Citizenship Amendment Act (CAA) and Its Constitutional Implications

The Citizenship Amendment Act, 2019 (CAA) has emerged as one of the most controversial legislations in recent Indian history, triggering widespread protests and public debate. The CAA amends the Citizenship Act, 1955 to relax eligibility criteria for Indian citizenship for certain minority communities from Afghanistan, Bangladesh and Pakistan. However, it excludes Muslims from its purview.

The CAA has raised serious constitutional concerns regarding violation of the right to equality under Article 14, undermining of secularism, arbitrary powers to the executive for determining citizenship, and apprehensions of discrimination when implemented along with the National Register of Citizens (NRC).[1] This blog analyzes the key provisions of CAA, its constitutional implications and the larger political context shaping the citizenship discourse in India.


The CAA was passed by Parliament on 11 December 2019 and received presidential assent on 12 December 2019.[2] It relaxes eligibility criteria for Indian citizenship for Hindus, Sikhs, Buddhists, Jains, Parsis and Christians from Afghanistan, Bangladesh and Pakistan who entered India on or before 31 December 2014.[3]

The CAA does not apply to tribal areas of Assam, Meghalaya, Mizoram and Tripura as included in the Sixth Schedule of the Constitution.[4] It also does not apply to the areas under the Inner Line Permit regime under the Bengal Eastern Frontier Regulation, 1873.[5]

The CAA triggered protests across India led primarily by Muslim groups. Protestors argued that while the Act purports to help persecuted minorities, it excludes Muslim minorities like Ahmadiyyas and Rohingyas who also face religious persecution.[6] They contended that the CAA violates principles of equality and secularism under the Constitution.

The government justified CAA as a humanitarian gesture towards religious minorities in Islamic theocratic states of Pakistan, Afghanistan and Bangladesh. It stated that Muslims are not persecuted in these Islamic countries, and the CAA does not affect Indian Muslims.[7] However, experts argue that the Act emerges from the majoritarian politics of the ruling dispensation rather than humanitarian concerns.[8]

Amendments made by CAA 2019

The CAA amended Sections 2, 3 and 6 of the Citizenship Act, 1955. Section 2 relaxes eligibility criteria for citizenship by naturalization for Hindus, Sikhs, Buddhists, Jains, Parsis and Christians from Afghanistan, Bangladesh and Pakistan who entered India on or before 31 December 2014.[9]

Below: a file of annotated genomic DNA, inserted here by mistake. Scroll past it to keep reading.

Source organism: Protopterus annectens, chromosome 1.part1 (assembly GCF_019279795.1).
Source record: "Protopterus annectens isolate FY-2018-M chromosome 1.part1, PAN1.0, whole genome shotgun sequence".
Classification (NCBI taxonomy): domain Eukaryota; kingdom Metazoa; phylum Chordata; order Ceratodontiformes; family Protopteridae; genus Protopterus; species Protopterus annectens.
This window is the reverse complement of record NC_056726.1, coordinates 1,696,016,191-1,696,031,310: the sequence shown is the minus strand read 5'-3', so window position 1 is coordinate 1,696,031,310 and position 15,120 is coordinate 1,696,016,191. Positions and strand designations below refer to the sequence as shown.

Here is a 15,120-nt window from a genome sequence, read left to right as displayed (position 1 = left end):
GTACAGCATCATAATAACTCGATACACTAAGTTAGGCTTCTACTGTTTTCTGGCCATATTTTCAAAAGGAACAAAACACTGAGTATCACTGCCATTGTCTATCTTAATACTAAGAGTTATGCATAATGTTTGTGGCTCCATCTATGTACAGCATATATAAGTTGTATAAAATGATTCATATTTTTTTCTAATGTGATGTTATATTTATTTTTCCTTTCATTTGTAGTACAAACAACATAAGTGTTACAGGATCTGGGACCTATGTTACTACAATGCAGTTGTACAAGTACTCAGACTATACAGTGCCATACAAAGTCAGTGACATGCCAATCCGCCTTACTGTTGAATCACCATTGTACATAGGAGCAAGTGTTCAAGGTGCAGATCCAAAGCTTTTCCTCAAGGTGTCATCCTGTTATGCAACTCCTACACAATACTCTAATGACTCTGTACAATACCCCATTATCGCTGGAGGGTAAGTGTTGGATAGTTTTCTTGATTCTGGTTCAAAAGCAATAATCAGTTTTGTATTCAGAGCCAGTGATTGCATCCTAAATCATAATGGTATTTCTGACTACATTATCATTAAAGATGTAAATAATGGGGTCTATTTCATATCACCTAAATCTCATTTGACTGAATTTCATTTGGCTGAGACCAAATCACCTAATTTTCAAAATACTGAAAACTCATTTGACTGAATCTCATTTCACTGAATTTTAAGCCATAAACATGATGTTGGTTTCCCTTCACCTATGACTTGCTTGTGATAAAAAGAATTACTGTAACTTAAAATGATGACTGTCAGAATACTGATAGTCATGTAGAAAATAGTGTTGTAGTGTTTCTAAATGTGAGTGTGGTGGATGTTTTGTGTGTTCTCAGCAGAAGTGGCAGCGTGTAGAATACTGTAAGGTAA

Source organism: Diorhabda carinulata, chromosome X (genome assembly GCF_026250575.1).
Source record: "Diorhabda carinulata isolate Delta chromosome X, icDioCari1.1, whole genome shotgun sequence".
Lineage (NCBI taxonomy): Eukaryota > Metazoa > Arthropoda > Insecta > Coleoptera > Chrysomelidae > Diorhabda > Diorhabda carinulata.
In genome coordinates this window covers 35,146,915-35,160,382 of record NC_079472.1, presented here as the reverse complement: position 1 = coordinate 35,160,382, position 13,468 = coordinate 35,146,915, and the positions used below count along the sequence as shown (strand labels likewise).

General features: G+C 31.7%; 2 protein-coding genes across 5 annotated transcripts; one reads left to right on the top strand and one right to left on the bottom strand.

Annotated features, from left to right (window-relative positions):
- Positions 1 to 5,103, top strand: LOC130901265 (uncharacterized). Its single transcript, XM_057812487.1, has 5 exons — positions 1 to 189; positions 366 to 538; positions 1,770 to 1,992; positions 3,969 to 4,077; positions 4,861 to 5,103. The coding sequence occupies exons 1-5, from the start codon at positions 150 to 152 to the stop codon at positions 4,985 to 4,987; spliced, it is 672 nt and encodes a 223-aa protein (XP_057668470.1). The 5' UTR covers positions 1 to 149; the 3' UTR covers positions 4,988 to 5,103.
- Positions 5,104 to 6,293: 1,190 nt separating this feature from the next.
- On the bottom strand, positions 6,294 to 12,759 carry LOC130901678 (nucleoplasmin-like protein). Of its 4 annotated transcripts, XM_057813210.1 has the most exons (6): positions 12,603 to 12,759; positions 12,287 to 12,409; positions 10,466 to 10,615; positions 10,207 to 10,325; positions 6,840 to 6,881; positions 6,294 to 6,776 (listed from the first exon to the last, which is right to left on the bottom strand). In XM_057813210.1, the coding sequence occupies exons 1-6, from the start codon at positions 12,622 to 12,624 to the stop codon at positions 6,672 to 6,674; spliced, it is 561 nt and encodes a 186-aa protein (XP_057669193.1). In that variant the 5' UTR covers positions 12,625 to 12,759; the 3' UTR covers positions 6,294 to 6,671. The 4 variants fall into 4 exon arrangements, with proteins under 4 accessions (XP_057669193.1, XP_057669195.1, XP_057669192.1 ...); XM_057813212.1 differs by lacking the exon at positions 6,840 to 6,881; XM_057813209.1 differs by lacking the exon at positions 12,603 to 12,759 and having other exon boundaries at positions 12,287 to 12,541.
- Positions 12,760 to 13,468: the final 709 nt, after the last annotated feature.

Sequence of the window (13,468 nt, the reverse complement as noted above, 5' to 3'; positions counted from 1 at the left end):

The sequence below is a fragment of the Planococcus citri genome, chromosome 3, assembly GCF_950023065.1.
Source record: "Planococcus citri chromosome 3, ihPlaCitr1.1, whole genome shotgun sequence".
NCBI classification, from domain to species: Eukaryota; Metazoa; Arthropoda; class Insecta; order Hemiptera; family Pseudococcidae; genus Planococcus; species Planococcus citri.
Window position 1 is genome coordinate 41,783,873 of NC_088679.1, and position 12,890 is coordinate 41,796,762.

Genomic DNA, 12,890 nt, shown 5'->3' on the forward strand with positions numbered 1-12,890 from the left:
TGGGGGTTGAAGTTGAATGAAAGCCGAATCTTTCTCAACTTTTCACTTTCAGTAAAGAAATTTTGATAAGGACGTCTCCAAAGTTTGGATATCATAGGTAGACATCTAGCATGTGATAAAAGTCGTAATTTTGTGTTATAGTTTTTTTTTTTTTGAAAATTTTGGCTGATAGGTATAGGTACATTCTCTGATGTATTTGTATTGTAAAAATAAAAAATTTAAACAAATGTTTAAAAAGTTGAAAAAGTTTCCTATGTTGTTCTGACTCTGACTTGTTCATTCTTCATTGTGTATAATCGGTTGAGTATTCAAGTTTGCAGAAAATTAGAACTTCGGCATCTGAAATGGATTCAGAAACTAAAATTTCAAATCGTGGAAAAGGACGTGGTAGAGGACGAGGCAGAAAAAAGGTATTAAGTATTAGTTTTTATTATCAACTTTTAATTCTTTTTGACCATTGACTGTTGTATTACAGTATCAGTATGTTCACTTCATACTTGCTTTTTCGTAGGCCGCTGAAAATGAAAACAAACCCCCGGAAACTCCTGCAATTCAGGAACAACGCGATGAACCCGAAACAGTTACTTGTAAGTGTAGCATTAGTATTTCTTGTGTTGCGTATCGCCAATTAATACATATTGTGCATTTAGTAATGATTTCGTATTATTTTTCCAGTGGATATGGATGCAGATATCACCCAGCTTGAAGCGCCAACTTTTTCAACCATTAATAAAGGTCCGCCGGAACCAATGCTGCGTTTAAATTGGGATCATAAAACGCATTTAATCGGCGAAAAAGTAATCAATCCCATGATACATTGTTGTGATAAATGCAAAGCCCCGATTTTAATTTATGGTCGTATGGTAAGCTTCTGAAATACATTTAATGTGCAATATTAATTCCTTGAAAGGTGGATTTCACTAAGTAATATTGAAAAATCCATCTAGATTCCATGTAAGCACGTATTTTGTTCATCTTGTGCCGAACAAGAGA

For these communities, the required period of residence in India has been reduced from 11 years to 5 years. The registration or certificate of naturalization is not required. They are also exempted from provisions of the Passport (Entry into India) Act, 1920 and Foreigners Act, 1946.[10]

Section 3 provides that the above-mentioned beneficiaries shall not be treated as illegal migrants for any proceedings under the Citizenship Act. Section 6 relaxes eligibility criteria for citizenship by birth for these communities. Persons belonging to these communities shall not be deported or imprisoned for being illegal migrants.[11]

Constitutional Validity of CAA

The CAA has been challenged before the Supreme Court on grounds of violating the right to equality under Article 14, right to life under Article 21 and constitutional morality inherent in the basic structure.[12]

A. Article 14: Right to Equality

A key ground on which CAA is challenged is violation of Article 14 which guarantees right to equality. Article 14 prohibits class legislation but permits reasonable classification. To pass Article 14 scrutiny, the classification must be founded on an intelligible differentia and have rational relation to the object sought to be achieved.[13]

B. Religion-Based Classifications

By using religion as a criterion, CAA makes illegal classifications between citizens based on their faith.[14] The objective as per the Statement of Objects and Reasons of the Amendment Act is to grant citizenship to minorities who faced persecution on grounds of religion. However, the exclusion of Muslims, including persecuted sects like Ahmadiyyas and Shias, makes this classification unreasonable.

The Supreme Court has held that Article 14 forbids class legislation but does not forbid reasonable classification. A reasonable classification is one which includes all persons who are similarly situated with respect to the purpose of the law.[15] The exclusion of Muslims and certain other groups from the scope of CAA makes the classification arbitrary and discriminatory.